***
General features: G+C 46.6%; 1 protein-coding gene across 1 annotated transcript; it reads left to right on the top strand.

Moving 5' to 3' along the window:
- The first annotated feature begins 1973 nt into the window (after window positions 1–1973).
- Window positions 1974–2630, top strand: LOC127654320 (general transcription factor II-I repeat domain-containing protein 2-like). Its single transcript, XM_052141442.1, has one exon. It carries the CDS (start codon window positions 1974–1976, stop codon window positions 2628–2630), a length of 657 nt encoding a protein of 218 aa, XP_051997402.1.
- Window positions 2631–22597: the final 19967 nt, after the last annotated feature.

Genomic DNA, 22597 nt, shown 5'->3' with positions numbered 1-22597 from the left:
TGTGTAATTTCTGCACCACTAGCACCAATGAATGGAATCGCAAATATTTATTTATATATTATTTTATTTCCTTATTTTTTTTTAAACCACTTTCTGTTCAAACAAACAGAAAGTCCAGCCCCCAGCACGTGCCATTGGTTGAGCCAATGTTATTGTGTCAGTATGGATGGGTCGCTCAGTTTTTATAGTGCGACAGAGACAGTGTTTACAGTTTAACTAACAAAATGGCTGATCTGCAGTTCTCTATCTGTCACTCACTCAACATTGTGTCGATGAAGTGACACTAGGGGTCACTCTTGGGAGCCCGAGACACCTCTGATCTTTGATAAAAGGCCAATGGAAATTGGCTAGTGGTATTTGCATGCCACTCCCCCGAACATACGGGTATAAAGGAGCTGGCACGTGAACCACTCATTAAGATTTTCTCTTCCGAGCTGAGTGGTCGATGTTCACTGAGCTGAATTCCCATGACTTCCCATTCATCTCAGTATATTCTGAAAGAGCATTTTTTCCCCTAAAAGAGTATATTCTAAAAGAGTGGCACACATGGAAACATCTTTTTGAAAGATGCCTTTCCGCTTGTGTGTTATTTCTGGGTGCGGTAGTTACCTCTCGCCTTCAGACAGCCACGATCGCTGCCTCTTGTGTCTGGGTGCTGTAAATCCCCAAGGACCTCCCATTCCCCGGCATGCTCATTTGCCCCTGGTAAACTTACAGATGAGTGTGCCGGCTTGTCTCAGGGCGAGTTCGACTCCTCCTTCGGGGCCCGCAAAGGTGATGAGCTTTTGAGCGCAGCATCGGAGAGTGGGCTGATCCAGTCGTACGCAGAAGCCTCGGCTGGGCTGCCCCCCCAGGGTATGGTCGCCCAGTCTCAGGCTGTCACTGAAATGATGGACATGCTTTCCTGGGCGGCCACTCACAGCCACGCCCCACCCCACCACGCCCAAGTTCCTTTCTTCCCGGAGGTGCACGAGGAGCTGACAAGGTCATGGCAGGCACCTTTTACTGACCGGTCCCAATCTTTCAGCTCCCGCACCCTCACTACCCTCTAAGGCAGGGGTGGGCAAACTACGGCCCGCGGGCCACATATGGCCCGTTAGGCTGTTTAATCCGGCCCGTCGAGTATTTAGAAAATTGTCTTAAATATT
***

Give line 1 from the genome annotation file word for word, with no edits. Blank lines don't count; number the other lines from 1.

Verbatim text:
General features: G+C 46.6%; 1 protein-coding gene across 1 annotated transcript; it reads left to right on the top strand.